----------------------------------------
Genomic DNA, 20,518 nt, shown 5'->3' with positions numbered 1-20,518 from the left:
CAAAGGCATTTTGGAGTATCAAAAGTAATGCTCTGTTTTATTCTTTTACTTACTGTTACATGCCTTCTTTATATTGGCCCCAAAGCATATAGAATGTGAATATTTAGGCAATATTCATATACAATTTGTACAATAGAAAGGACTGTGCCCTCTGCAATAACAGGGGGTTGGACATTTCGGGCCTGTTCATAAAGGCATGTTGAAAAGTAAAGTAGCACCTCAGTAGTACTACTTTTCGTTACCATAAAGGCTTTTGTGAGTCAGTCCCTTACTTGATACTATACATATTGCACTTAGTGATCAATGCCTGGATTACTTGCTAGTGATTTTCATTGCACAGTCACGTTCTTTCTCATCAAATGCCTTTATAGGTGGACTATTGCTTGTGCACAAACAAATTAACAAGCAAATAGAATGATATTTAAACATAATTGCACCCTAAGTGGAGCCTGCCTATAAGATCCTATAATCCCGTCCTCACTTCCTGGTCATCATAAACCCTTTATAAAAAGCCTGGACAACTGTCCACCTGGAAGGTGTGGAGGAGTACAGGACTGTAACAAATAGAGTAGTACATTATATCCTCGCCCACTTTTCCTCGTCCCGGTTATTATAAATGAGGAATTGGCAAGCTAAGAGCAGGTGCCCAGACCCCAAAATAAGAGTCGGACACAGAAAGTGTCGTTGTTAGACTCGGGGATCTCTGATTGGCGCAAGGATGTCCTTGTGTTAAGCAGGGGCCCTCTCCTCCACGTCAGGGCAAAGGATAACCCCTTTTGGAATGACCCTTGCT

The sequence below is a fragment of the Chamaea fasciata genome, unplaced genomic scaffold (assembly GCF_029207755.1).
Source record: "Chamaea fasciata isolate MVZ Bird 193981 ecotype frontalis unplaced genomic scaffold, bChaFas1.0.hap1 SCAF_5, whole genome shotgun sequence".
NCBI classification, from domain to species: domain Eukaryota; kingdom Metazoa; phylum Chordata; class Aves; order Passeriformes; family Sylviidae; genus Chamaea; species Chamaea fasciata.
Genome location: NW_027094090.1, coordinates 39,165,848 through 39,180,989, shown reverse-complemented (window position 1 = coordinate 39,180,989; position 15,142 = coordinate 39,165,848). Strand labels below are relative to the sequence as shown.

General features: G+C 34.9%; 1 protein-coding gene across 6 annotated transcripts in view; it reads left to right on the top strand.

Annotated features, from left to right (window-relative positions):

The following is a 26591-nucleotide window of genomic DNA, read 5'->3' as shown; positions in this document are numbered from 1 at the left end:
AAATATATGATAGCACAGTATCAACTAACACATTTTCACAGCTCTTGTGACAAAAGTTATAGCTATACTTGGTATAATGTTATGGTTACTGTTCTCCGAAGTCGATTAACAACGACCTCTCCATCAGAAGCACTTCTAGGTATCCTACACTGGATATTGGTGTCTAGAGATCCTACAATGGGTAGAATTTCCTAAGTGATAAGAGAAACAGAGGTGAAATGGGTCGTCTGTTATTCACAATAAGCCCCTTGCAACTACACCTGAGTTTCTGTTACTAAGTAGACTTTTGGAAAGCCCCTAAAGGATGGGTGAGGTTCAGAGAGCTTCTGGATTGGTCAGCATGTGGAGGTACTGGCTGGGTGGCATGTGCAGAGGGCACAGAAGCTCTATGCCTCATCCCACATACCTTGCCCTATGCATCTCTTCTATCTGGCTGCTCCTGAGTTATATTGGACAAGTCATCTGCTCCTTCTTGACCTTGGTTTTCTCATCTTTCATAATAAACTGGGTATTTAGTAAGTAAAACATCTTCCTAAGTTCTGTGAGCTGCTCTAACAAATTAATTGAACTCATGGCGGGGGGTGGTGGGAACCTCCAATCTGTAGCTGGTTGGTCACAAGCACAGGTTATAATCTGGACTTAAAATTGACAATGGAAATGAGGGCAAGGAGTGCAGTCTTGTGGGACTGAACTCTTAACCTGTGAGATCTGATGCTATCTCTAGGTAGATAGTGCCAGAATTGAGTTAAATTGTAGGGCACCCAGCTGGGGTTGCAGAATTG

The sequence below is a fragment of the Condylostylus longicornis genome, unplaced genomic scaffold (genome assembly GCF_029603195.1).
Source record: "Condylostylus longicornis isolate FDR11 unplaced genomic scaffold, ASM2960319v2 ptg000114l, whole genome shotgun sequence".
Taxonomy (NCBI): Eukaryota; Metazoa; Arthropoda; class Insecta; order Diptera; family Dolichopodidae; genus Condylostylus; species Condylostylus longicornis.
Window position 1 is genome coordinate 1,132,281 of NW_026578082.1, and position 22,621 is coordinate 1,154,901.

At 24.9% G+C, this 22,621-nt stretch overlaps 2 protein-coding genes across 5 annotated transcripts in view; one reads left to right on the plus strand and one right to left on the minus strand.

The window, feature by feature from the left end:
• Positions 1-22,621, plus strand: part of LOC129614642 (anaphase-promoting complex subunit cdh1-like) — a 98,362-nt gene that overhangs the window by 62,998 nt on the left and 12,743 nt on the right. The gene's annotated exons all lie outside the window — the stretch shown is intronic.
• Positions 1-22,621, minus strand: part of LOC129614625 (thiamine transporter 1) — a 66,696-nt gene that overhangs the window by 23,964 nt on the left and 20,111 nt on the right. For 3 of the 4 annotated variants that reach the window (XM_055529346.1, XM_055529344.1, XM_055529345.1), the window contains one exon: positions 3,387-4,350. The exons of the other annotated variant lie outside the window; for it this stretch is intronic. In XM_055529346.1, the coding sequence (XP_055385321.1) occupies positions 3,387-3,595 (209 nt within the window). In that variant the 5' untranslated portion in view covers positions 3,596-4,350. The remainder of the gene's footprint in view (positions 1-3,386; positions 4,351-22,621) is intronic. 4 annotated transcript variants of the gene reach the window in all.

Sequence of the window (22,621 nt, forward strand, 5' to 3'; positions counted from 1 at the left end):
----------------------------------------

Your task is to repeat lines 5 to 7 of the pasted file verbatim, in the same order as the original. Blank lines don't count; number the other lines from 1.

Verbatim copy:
NCBI classification, from domain to species: domain Eukaryota; kingdom Metazoa; phylum Chordata; class Aves; order Passeriformes; family Sylviidae; genus Chamaea; species Chamaea fasciata.
Genome location: NW_027094090.1, coordinates 39,165,848 through 39,180,989, shown reverse-complemented (window position 1 = coordinate 39,180,989; position 15,142 = coordinate 39,165,848). Strand labels below are relative to the sequence as shown.

General features: G+C 34.9%; 1 protein-coding gene across 6 annotated transcripts in view; it reads left to right on the top strand.